(Flickr photo by Capitan Gioni)

The Weatherford Democrat published an article about a prostitution sting that netted five arrests this week, and police shared credit with Fort Worth Weekly…kind of.

The Weatherford-Parker County Special Crimes Unit said they busted three suspected prostitutes and two suspected pimps by calling numbers listed on advertisements in the Weekly’s back pages.

Police search for the word “escort.”

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“We know from doing several prostitution stings, they advertise on Fort Worth Weekly and as escorts,” said police Sgt. James Peel.

Police officers sometimes call the numbers, hire escorts, and ask to meet at a motel room.

“When they show up we’ll ask them, ‘What’s the cost?’ ” Peel said. “They say, ‘For this type of sex it’s this much, and for that kind of sex it’s that much.’ ”

Once an escort specifies a dollar amount for a specific sex act, the undercover cop makes the arrest.

“They’ll show up and usually have their pimp sit out in the car while they come up to the room and make the deal,” Peel said.

Police say this type of sting is a proactive method of scaring prostitutes away from Weatherford’s city limits. Prostitution and drugs often go together, Peel said.

“It’s not like we’re getting inundated with prostitutes in Weatherford, but every now and then we like to do these stings so they’ll get in the paper and let everybody know we’re watching,” he said.

Fort Worth cops do the same thing.

Most people buying the ads are savvy and know when they’re being played. Years ago, I wrote a story about our sex ads, and I called a woman named Temptress, whose ad said she would “satisfy you in any way you want.”

“Hi, I saw your ad and was wondering what kind of services you offer,” I said.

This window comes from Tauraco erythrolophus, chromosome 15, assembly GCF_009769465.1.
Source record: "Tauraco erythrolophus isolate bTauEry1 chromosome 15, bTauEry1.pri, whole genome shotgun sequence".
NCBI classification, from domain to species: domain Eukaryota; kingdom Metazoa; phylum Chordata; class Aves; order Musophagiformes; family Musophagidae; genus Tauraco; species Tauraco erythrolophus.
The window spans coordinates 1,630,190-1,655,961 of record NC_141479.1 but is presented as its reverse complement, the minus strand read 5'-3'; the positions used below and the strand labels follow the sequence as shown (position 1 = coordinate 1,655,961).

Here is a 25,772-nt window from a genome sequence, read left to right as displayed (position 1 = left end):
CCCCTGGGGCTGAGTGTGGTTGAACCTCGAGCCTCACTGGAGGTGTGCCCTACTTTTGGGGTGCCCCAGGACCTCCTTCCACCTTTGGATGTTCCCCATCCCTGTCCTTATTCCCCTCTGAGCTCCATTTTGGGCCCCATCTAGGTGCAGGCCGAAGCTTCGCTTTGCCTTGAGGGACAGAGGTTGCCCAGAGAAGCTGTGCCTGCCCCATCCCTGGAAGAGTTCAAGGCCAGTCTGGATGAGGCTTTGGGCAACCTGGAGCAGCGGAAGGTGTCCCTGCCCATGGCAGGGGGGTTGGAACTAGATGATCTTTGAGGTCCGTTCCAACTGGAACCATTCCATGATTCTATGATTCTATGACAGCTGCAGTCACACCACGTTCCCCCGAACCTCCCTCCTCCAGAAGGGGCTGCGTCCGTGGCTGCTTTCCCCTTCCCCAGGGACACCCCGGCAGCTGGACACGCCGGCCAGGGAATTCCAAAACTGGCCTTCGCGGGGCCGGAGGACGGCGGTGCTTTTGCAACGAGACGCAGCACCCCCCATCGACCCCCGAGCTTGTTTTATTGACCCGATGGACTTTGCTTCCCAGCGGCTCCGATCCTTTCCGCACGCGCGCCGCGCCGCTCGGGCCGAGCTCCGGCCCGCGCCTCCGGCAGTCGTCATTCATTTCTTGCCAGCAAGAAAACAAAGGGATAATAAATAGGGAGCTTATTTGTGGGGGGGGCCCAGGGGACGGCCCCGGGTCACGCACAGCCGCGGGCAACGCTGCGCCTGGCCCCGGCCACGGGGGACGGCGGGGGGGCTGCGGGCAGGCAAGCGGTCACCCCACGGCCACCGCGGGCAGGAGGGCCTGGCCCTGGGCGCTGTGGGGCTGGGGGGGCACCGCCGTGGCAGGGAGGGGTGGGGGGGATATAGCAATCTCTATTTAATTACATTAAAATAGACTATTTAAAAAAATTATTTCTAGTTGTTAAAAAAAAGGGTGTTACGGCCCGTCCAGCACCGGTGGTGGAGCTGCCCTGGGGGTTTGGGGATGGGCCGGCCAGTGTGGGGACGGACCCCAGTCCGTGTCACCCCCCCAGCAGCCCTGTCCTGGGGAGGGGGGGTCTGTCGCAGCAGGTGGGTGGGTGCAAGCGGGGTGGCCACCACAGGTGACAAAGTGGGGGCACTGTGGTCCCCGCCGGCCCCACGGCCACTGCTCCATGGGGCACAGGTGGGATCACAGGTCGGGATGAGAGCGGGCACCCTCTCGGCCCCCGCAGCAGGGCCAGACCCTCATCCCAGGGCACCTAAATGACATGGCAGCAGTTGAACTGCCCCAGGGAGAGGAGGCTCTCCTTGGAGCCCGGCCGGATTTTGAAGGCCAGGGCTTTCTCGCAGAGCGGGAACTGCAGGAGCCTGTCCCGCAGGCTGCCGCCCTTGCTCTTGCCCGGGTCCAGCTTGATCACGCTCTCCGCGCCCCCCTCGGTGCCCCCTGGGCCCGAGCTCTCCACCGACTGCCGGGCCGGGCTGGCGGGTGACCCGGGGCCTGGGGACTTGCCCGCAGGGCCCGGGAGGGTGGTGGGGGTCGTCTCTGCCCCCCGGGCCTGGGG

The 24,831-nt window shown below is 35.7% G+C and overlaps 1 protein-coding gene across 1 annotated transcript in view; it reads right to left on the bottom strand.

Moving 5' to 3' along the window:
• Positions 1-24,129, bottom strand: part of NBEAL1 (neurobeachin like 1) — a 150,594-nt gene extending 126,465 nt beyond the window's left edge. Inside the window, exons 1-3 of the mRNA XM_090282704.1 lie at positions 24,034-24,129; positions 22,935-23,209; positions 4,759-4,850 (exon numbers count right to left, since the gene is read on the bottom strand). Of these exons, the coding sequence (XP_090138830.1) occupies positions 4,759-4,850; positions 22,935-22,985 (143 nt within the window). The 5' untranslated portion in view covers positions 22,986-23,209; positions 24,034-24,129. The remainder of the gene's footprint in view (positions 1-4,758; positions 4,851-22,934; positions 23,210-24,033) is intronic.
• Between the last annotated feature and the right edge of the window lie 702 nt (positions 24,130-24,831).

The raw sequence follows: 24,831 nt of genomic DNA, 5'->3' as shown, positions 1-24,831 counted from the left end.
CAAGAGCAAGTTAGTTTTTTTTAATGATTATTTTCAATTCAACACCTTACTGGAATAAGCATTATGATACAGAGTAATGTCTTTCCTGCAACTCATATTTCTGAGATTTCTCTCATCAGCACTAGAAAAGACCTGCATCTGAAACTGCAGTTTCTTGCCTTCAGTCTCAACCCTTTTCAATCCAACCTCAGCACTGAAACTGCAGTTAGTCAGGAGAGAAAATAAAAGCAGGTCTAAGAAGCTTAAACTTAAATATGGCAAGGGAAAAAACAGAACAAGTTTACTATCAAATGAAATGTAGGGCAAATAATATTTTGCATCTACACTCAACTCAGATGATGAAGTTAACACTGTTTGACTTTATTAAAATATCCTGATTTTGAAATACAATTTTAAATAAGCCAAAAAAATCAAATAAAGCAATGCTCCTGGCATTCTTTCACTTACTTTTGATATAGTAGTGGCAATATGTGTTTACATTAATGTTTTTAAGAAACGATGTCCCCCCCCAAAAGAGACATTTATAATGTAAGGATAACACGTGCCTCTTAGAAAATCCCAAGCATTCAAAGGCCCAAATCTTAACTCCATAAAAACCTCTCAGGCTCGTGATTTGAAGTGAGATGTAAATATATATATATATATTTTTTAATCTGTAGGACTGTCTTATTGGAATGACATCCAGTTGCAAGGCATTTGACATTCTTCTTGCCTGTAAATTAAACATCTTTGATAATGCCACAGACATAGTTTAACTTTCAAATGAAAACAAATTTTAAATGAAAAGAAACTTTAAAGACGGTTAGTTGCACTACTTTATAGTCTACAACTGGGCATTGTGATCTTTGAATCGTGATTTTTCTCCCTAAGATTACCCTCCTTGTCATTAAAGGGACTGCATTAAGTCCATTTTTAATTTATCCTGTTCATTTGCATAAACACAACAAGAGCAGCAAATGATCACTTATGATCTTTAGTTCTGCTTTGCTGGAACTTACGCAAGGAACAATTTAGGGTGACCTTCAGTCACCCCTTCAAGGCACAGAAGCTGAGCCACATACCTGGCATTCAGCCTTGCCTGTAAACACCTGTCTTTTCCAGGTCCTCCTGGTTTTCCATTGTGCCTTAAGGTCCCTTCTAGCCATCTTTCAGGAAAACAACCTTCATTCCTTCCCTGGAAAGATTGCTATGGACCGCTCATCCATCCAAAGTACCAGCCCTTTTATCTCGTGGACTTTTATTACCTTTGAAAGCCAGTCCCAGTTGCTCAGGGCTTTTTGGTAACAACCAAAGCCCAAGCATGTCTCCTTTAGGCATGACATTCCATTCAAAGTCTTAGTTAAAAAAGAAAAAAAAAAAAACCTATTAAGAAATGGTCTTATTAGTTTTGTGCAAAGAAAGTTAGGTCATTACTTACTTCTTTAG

“I offer full service for $150 cash,” she said.

“What is included in full service?” I asked.

“I have to go, sweetie,” she said and and hung up.

The Weekly doesn’t accept ads from clients who say upfront that they are providing an illegal service.

But escort services are legal. So are massages. If people decide later to cross the line into illegal activity, that’s between them, their conscience, and the police.

The Weekly isn’t the police.


  1. If a bar promotes a sick Happy Hour special and someone drives off causing a fatality whose fault is that? The bar or the medium they used to promote it?

  2. 100 percent fault is never there, but what responsibility does the FWW have for these illegal acts? They run the ads that put the two parties together, and we all know these ads are not for “escort” services. It’s like the gun debate. The guy that sold the assualt rifle to the deranged nut case didn’t shoot the people in the [theatre, school, college campus, next door neighbor….] but the gun seller certainly was involved. How much so depends on your view of gun laws. In this case, saying our sex laws are stupid and outdated is no excuse for being a big part of the process that helps people break these laws. So the FWW shouldn’t claim with an obvious smirk they have nothing to do with what happens from these ads. Just say “What we do is legal, but we certainly do help promote illegal behavior.” Then go in your back room and count the money and laugh at how stupid people are, and how lucky you are to take advantage of that.

  3. Excuse me, SGT Peel, prostitution and drugs do NOT always go together. i have known women who worked in the legal brothels in nevada. Some of these women despise drugs. prostitution is legal in almost all European countries, get a life, cops, How do manage to have sex with your backward viewpoint on sex for money?